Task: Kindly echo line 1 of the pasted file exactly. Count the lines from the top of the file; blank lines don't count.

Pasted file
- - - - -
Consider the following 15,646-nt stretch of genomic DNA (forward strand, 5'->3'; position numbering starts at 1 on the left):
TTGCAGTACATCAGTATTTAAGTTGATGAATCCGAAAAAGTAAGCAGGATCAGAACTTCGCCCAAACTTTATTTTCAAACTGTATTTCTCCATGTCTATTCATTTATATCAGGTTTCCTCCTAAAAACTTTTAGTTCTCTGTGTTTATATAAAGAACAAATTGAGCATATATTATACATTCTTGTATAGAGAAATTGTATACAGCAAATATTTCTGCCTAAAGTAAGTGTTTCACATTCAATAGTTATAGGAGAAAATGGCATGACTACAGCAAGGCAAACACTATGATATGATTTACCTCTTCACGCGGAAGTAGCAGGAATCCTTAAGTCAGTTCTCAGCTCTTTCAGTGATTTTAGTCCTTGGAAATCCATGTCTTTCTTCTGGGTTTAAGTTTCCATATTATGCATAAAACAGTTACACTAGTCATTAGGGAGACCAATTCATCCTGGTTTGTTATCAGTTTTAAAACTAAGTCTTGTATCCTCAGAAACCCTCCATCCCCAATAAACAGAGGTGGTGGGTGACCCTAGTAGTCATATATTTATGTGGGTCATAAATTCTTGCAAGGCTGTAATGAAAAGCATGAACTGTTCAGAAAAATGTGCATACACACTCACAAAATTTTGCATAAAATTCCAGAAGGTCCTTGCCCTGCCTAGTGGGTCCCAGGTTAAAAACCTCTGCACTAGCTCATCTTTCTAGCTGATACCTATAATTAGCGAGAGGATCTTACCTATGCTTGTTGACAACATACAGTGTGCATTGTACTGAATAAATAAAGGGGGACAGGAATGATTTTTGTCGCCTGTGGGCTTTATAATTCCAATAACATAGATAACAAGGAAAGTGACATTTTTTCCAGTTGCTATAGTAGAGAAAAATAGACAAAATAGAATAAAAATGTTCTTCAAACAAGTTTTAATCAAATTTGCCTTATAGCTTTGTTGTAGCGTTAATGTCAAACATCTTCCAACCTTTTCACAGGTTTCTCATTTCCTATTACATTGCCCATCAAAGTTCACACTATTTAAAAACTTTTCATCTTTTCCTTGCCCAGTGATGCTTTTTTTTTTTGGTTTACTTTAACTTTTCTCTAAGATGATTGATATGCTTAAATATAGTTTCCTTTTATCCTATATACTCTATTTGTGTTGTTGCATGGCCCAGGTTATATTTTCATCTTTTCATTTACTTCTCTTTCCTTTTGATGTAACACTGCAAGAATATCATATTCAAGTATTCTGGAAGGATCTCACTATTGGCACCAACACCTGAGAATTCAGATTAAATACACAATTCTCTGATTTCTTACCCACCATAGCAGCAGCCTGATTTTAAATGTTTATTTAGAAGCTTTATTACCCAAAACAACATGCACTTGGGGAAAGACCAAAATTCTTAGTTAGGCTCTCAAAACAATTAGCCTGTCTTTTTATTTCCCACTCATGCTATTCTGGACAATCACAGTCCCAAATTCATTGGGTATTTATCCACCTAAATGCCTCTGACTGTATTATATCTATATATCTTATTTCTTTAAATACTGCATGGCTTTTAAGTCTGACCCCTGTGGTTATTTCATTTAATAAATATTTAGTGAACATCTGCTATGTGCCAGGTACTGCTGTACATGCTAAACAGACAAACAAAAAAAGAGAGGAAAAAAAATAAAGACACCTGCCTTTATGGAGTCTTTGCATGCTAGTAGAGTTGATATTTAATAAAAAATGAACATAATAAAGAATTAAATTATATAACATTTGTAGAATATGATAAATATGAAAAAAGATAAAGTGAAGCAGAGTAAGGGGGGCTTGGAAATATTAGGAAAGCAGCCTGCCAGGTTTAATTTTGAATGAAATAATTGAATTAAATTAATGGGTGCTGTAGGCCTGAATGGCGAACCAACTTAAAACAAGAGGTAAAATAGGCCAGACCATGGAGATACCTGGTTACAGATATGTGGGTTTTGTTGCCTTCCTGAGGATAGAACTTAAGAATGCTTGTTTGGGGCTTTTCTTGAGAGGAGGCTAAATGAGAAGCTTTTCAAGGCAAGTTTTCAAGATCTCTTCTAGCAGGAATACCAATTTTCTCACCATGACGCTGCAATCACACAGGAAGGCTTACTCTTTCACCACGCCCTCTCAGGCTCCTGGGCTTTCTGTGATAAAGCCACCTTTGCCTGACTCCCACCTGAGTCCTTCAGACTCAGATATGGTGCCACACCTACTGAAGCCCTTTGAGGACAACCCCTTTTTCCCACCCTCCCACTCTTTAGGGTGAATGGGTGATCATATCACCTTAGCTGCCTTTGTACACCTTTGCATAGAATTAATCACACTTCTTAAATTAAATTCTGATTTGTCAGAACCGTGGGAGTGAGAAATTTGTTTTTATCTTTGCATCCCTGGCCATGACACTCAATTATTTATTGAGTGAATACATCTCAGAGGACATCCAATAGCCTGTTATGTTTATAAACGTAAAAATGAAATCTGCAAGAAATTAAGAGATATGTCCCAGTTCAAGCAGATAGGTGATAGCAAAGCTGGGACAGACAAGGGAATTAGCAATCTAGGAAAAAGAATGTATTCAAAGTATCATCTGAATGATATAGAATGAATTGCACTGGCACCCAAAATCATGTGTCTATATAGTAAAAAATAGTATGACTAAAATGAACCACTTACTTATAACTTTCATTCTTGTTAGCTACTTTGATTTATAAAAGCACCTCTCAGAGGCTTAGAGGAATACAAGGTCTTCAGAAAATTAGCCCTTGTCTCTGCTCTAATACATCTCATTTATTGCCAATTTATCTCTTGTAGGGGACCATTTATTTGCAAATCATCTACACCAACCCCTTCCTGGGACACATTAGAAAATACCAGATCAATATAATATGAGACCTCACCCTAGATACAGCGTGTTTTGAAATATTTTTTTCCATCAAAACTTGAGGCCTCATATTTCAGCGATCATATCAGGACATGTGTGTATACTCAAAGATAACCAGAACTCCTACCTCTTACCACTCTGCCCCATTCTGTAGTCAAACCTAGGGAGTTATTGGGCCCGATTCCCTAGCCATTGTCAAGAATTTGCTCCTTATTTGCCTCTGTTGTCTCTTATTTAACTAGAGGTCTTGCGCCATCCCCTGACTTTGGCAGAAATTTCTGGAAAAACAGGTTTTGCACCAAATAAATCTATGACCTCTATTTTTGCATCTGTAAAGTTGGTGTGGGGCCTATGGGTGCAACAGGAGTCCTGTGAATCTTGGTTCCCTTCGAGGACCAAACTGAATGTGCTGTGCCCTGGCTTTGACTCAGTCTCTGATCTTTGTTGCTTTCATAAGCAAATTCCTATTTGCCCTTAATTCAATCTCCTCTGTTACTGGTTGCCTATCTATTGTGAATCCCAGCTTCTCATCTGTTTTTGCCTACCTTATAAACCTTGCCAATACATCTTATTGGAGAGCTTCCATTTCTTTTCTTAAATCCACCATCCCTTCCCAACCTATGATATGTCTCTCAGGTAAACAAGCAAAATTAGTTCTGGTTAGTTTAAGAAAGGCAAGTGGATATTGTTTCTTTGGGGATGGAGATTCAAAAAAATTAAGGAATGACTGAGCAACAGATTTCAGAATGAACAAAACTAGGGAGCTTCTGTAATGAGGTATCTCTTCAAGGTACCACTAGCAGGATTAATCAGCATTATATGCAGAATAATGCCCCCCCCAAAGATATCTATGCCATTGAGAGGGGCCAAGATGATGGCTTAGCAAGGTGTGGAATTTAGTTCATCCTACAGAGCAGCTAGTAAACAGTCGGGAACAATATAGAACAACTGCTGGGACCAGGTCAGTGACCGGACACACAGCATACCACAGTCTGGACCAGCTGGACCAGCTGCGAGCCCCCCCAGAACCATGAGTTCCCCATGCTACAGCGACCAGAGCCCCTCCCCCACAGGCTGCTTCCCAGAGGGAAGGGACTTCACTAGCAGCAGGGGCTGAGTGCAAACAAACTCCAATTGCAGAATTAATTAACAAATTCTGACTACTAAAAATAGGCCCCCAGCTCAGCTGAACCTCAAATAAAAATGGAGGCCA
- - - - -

Consider the following 15,646-nt stretch of genomic DNA (forward strand, 5'->3'; position numbering starts at 1 on the left):